Native Union’s POP Bluetooth Headset Review

Native Union's POP Bluetooth Headset Review

Every once in a while there comes an invention whose imagery at one point in its evolution becomes universally iconic. The telephone, particularly the style of handset that started appearing in the US around the mid 1920s with the advent of the Western Electric B1 (also known as the Model 102), is one such item.  How ubiquitous? Turn on your cell phone or fire up Skype. See that call icon?

Native Union's POP Bluetooth Headset Review

The image of a telephone is synonymous with voice communications, and the people at Native Union have created a series of handsets, the POP Phone, to reintroduce the “retro” phone handset in a stylish way. Designed by Frenchman David Turpin, the latest offering is Native Union’s POP Bluetooth handset, touted as “The original retro handset with Bluetooth.”

Here are the box contents:

Native Union's POP Bluetooth Headset Review

The handset come with instructions, a USB charge cable, felt mat for resting the handset on a desk or other surface and the handset itself.

Now the first question some of you might ask is “Why would I need this if I already have a cell phone?” Well in this case, the POP Bluetooth handset eliminates a couple of problems. The first is that it helps reduce cell phone radiation exposure with normal cell phone usage and the second is that it permits users to fully access their cellphones when in use. It’s also easy to cradle the phone between your ear and shoulder if you need to use both hands for a bit—say while receiving a call while typing at a keyboard or other task requiring both hands. Sure you could use a small, innocuous bluetooth headset instead of the larger POP Bluetooth, but here again is an advantage: while using the POP handset, users will avoid the risk of being perceived as mentally ill, because whether we care to admit it or not, we as a society are for the most part still not comfortable with people appearing to hold conversations with themselves. C’mon, admit it. You still do double takes when someone next to you  appears to be talking to someone not there. While speaking to unseen people is fine for kids playing with their imaginary friends, it’s a tad disconcerting when adults do it.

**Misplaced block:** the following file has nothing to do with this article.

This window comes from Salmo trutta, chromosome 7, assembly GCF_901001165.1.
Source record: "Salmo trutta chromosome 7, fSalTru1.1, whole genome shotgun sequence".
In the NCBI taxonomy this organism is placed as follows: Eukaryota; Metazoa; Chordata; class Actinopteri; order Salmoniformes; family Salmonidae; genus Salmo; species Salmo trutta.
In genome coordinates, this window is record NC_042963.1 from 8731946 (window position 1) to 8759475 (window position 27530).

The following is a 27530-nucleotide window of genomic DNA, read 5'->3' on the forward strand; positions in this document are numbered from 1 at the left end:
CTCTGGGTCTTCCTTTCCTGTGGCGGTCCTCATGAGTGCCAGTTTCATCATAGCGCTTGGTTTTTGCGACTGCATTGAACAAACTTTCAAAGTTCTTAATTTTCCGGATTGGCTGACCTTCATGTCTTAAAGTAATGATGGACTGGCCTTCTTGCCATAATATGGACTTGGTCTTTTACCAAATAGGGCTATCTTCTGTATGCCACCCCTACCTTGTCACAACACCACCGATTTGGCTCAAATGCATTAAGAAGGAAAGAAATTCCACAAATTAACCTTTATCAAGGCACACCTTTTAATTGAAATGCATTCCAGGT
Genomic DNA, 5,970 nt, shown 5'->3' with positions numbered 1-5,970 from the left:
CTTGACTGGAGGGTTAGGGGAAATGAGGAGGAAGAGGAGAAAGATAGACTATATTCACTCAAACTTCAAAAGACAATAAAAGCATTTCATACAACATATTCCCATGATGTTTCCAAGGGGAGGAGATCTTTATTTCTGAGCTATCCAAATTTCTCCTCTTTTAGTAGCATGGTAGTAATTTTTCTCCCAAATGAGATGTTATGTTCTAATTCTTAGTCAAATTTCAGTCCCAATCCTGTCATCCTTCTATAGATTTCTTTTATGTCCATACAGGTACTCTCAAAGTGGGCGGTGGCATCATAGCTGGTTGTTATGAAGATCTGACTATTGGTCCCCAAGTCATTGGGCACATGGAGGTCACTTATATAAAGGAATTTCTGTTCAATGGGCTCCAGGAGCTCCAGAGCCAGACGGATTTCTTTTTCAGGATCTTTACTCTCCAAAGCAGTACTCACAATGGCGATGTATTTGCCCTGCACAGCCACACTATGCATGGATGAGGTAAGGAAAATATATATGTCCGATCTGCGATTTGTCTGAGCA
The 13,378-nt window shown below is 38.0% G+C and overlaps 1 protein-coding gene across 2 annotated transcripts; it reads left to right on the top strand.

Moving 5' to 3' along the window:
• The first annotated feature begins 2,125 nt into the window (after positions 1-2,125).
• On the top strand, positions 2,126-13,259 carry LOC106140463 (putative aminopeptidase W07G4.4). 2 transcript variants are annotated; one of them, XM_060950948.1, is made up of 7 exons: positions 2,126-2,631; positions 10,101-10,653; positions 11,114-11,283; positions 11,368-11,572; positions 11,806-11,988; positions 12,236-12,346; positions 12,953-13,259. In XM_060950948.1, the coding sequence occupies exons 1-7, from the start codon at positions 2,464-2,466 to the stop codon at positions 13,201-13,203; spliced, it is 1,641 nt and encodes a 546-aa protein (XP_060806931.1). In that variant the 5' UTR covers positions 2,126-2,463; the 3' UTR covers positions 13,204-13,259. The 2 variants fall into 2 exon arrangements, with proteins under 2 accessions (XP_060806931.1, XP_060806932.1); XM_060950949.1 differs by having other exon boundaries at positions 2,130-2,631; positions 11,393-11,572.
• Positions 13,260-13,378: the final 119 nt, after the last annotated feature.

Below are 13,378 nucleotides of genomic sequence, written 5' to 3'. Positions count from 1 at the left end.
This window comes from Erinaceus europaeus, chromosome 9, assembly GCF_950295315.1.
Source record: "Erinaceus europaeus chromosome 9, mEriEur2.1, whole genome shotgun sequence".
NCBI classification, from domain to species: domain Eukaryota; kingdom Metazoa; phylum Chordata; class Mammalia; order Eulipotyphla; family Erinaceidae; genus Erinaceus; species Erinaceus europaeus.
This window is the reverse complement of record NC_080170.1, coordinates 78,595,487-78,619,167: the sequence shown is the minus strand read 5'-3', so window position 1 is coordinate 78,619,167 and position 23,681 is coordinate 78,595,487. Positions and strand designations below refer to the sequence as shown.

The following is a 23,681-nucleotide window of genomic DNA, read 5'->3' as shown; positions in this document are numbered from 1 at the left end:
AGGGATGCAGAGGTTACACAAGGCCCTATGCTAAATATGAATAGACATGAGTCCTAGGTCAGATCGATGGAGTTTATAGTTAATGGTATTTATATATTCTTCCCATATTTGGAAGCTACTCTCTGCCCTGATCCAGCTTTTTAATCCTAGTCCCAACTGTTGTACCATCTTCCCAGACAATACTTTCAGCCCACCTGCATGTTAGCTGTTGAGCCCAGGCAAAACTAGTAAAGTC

Native Union's POP Bluetooth Headset Review

The POP Bluetooth comes in a variety of colors, my review unit came in a deep blue, which shows faintly purplish tones in certain bright lighting.

This is a better representation of its true color under typical lighting conditions:

Native Union's POP Bluetooth Headset Review

Measuring 60mm x 220.61mm (~2.4″ x 8.7″) the POP Bluetooth handset with its rubberized no-slip finish is light and easy to use. Rechargeable via micro-USB,  the handset offers up to 8 hours talk time and 100 hours standby, Bluetooth version 2.1, and offers HSP and HFP profiles.

Native Union's POP Bluetooth Headset Review

Native Union's POP Bluetooth Headset Review

The POP Bluetooth’s controls are easy and intuitive to use. By gripping the handset, the call/answer and volume controls become easily accessible to the fingertips, allowing users to control the handset without having to significantly alter their grip.

Native Union's POP Bluetooth Headset Review